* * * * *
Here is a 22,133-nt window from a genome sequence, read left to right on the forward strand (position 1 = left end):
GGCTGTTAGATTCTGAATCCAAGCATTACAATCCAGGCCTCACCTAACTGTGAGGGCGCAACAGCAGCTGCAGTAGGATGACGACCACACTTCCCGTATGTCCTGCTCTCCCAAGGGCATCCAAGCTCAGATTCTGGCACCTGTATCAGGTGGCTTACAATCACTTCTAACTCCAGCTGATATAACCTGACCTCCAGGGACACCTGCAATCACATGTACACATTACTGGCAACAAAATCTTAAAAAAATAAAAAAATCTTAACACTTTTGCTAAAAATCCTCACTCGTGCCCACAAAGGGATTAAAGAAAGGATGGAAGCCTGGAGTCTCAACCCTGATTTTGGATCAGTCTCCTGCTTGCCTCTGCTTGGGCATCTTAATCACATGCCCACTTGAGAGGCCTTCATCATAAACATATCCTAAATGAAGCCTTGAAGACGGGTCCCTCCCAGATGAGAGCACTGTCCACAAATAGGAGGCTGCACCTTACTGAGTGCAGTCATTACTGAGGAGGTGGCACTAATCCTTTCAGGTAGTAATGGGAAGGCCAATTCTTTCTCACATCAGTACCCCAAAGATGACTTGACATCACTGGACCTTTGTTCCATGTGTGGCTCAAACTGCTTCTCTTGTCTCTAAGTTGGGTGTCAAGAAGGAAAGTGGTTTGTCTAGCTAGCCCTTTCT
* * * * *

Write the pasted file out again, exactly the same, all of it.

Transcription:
Here is a 22,133-nt window from a genome sequence, read left to right on the forward strand (position 1 = left end):
GGCTGTTAGATTCTGAATCCAAGCATTACAATCCAGGCCTCACCTAACTGTGAGGGCGCAACAGCAGCTGCAGTAGGATGACGACCACACTTCCCGTATGTCCTGCTCTCCCAAGGGCATCCAAGCTCAGATTCTGGCACCTGTATCAGGTGGCTTACAATCACTTCTAACTCCAGCTGATATAACCTGACCTCCAGGGACACCTGCAATCACATGTACACATTACTGGCAACAAAATCTTAAAAAAATAAAAAAATCTTAACACTTTTGCTAAAAATCCTCACTCGTGCCCACAAAGGGATTAAAGAAAGGATGGAAGCCTGGAGTCTCAACCCTGATTTTGGATCAGTCTCCTGCTTGCCTCTGCTTGGGCATCTTAATCACATGCCCACTTGAGAGGCCTTCATCATAAACATATCCTAAATGAAGCCTTGAAGACGGGTCCCTCCCAGATGAGAGCACTGTCCACAAATAGGAGGCTGCACCTTACTGAGTGCAGTCATTACTGAGGAGGTGGCACTAATCCTTTCAGGTAGTAATGGGAAGGCCAATTCTTTCTCACATCAGTACCCCAAAGATGACTTGACATCACTGGACCTTTGTTCCATGTGTGGCTCAAACTGCTTCTCTTGTCTCTAAGTTGGGTGTCAAGAAGGAAAGTGGTTTGTCTAGCTAGCCCTTTCT